What set The Adventure Game apart from every other interactive fiction game made up to this date was that it was written with wit and humour. The computer games packed as much game as they could into the limited space available. Anything that didn't advance the plot was rooted out as a waste of space: the austere Advent's one nod to humour was calling a cave "Witt's End".
|Furthermore, The Adventure Game wasn't restricted by the verb-noun instruction set of the computers, and could operate at the level of natural language. Even thirty years later, computers can't talk as well as humans all the time. There were pieces of whimsey that were unique to the culture: anagrams of "dragon", clues scattered throughout the show that led to the same conclusion ("we're not going to tell you the password is 'wisdom'"), motifs that came back during an episode and throughout the series. Indeed, the 1981 series was introduced by a brass-band interpretation of a Grieg piece that Dowling had used in The Railway Children a quarter of a century earlier.
The Adventure Game both needed and was able to go further than the traditional three stage game, adding an all-or-nothing denouement suitable for television. From the second series, Dowling came up with The Vortex, loosely based on Hnefatafl, the favourite board game of the Vikings ten centuries earlier. Even if children didn't fully understand the puzzles in the master game, they would enjoy the guesswork of the finale, and rejoice when Noel Edmonds got deaded by the Rangdo. The Adventure Game won the Harlequin Award for Drama and Light Entertainment for its second series in 1981.
The Adventure Game would go on to inspire the authors of computer games, and begat the interactive fictions of Knightmare and What's Your Story?, and latterly programmes like Time Busters. Even Raven owes something to the Argonds: they demonstrated that viewers will accept their representatives intruding into a recognisable fantasy world. A games exhibition in Birmingham earlier this month featured a Living Dungeon challenge, which cited all of these shows (and The Crystal Maze) as inspirations.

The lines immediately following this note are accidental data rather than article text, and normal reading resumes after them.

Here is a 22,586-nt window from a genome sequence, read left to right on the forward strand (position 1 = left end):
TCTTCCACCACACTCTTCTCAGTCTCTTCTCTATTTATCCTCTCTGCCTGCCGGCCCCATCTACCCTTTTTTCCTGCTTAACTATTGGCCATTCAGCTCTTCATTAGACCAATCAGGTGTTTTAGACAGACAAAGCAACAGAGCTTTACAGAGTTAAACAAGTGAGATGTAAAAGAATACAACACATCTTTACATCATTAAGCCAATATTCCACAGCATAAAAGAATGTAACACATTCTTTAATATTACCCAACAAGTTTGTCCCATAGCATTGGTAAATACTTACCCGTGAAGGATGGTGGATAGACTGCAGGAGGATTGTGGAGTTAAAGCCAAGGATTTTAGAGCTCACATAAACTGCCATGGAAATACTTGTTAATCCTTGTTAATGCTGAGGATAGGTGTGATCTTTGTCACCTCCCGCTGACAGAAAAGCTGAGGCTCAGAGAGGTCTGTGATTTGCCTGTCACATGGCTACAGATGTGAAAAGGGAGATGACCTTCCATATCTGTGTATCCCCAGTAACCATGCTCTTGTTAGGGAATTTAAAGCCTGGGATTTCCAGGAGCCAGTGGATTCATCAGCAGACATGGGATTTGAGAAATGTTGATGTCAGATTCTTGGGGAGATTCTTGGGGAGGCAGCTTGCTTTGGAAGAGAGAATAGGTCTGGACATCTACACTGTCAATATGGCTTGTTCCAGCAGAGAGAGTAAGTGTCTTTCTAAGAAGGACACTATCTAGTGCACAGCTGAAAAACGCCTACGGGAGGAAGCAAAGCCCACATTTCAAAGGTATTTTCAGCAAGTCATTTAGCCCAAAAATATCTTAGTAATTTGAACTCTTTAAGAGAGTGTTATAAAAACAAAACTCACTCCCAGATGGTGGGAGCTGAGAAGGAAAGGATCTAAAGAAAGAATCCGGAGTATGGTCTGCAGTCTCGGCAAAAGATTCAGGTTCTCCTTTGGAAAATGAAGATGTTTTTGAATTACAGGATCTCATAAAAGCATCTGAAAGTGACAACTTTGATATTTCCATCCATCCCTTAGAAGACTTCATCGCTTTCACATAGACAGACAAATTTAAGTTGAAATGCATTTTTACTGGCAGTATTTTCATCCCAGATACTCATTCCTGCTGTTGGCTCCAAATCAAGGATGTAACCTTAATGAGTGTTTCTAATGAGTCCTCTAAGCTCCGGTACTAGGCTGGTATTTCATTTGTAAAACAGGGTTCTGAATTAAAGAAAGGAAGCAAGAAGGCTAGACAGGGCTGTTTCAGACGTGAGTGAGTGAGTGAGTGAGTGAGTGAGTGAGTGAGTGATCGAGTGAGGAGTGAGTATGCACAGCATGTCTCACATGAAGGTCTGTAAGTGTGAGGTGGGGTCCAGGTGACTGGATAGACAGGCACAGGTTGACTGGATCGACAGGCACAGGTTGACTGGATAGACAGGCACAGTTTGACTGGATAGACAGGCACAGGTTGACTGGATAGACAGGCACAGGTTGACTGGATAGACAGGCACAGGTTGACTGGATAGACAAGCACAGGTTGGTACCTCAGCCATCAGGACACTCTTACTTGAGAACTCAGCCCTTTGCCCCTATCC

|Dowling retired in 1982, and briefly moved to Australia, where he lived in such a remote place that he didn't even have over-the-air television. He returned to the UK, and consulted on the last two series of The Adventure Game. By now, other projects he had started were coming to an end: Take Hart was replaced in 1984 by Hartbeat, in which Tony shared the limelight with other, younger, artists. Jigsaw came to an end in 1984, while Why Don't You ran until 1992. Sylvester McCoy and Russell T. Davies would both follow Patrick Troughton to Dr Who. Sproxton and Lord founded Aardman Animations, purveyors of fine animated characters with a fondness for Wensleydale.
Patrick Dowling remained active into his eighties, giving interviews to researchers and helping his colleagues to keep memories accurate. Dowling died on 17 June 2009.
In researching this obituary, we have drawn heavily on an interview Dowling gave to Off The Telly in 2004; the It's Prof Again website for its history of Vision On; and the Inform Fiction history of interactive fiction. All errors of fact and interpretation are our own.
This Week And Next
With neither Apprentice nor Talent, ratings for the week to 14 June showed that it's summer. HIGNFY led the game show front, with 5.85m seeing the Friday show, 2.45m the extended BBC2 repeat. Celebrity Masterchef was seen by 4.15m, with Mr and Mrs and Millionaire both recording 3.9m. Big Brother's best audience of 2.9m came on Friday, while 8 Out of 10 Cats was seen by 2.65m.
Come Dine With Me led on the digital channels, 1.08m saw the repeat, and that's the highest audience of the year. America's Got Talent was knocked into second place with a "mere" 1.05m. ITV2's acquisition of I'm a Celebus began with 560,000 viewers, but shed them as the week progressed. Big Brother's Big Mouth was seen by 450,000.
Highlight for this week is The Chase, which seems to be a cross between Weakest Link and Eggheads (ITV, 5pm weekdays). On the digital channels, Shooting Stars comes to Virgin 1 (10.10 Saturday) and UKTV Watch has Hole in the Wall and Strictly Come Dancing (Friday from 8pm).